On the surface, it’s a real mystery. The nation’s unemployment rate has been below five percent for months, but as of April, 2017, 1.6 million people have been out of work for six months or longer; almost a million of them have been without jobs for a year. Economists call it “long-term unemployment”; they calculate 22.6% of the jobless are in this category. Ofer Sharone, a sociologist at the University of Massachusetts at Amherst, says “It’s uncharted territory to have this level of long-term unemployment this far out of recession. Something new is going on, making it harder for people who have been out of the market for a long time.”
It’s hard to know for sure why this is happening, but there are some theories.
Hiring Discrimination — many times, job seekers with long gaps in their careers are assumed to have outdated skills or are unemployable for some reason.
But whatever the reason, it’s pretty clear that the longer you are out of work, the harder it is to reenter the workforce. One study from the Federal Reserve Bank of Boston says the chances of finding a job drop dramatically after six months of unemployment. And the older you are, the more difficult it becomes. Joseph Carbone, president and CEO of the jobs development group The WorkPlace, says “If you’re 50 or older, you face an almost impenetrable wall of discrimination. Companies have a very narrow view of what they want. When you walk into an interview with a lot of gray hair, it’s usually over very quickly.”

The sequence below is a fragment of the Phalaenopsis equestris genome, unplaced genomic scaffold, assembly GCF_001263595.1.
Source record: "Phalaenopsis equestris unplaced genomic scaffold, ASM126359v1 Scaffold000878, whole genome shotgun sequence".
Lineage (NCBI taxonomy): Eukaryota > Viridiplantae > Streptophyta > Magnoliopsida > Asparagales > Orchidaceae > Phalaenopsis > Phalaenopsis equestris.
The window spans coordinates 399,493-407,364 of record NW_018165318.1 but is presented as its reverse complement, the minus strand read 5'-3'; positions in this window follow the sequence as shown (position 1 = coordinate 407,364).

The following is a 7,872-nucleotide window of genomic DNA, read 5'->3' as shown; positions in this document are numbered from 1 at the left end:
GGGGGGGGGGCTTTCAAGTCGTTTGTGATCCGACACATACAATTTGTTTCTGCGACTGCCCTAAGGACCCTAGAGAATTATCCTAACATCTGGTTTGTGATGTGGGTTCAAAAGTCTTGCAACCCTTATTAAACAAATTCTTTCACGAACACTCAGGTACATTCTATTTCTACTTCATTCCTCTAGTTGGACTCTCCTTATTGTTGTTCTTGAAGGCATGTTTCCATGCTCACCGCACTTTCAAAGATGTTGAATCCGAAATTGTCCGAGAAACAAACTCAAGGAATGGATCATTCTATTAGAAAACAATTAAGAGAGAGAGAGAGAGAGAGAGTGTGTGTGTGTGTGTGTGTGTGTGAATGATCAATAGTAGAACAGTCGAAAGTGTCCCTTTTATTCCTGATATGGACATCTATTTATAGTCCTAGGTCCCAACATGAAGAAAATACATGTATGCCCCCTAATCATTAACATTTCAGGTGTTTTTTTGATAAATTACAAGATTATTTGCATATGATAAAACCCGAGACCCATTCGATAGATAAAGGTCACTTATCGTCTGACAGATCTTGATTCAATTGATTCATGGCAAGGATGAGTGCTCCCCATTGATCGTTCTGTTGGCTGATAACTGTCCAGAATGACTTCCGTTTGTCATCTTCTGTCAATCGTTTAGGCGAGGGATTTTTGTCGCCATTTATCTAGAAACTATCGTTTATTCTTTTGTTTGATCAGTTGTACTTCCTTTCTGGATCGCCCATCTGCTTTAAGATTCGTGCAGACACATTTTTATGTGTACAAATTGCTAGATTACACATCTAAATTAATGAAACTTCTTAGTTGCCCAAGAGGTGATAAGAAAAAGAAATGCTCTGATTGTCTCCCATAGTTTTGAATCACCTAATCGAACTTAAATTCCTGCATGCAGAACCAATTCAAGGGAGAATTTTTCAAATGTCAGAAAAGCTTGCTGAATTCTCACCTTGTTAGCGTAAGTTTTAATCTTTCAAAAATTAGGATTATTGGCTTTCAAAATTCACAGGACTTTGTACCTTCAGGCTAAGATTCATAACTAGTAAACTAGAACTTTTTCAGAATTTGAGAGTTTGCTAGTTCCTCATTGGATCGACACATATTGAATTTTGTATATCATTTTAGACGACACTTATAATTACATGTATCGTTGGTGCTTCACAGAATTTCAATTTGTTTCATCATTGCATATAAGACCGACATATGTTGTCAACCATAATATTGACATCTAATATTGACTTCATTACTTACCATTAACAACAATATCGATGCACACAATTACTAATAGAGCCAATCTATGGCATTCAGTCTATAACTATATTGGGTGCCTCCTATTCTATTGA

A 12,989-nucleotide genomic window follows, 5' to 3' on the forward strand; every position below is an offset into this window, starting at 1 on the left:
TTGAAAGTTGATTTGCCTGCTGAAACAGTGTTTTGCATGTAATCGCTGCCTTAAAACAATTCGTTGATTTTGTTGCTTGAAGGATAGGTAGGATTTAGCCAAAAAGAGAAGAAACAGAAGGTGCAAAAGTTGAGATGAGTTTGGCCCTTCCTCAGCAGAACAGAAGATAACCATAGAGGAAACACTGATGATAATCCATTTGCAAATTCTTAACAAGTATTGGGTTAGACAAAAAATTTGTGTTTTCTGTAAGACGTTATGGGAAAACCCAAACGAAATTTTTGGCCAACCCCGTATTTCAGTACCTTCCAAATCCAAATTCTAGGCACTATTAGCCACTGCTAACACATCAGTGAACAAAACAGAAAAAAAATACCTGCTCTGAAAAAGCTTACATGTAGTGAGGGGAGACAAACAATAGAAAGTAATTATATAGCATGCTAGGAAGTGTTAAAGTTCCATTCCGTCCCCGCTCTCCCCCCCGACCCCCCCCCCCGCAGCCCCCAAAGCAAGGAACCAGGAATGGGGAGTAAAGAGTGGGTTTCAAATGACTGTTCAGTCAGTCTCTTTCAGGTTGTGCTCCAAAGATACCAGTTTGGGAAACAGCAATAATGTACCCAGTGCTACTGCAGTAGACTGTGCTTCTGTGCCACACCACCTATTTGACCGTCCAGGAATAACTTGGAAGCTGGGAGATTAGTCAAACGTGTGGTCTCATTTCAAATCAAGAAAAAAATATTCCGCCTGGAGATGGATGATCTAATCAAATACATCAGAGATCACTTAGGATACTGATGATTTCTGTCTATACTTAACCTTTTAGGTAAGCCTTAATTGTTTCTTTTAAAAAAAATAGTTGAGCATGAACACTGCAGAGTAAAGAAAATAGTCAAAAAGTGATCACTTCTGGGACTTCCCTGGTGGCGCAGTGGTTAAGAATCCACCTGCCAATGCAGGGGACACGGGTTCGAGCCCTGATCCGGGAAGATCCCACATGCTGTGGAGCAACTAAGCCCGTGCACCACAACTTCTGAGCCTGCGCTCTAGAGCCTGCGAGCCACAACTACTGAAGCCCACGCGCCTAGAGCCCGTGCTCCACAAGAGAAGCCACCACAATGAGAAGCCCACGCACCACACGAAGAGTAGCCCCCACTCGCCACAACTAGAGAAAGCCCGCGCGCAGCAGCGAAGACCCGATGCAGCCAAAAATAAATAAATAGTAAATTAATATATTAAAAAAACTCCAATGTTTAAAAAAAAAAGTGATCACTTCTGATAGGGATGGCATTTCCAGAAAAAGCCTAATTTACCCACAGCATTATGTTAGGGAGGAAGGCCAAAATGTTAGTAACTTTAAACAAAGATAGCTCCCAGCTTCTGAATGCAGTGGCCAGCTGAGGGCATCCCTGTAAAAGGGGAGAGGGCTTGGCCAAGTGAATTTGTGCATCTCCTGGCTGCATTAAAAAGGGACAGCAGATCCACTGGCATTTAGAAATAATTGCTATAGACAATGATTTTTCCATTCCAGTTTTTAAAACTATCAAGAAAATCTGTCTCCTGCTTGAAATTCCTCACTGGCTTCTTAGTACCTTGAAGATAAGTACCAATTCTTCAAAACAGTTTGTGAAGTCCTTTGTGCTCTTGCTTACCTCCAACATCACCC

If the Trump Administration really knows how to stimulate growth and bring back high-paying jobs, this would be a good place to start.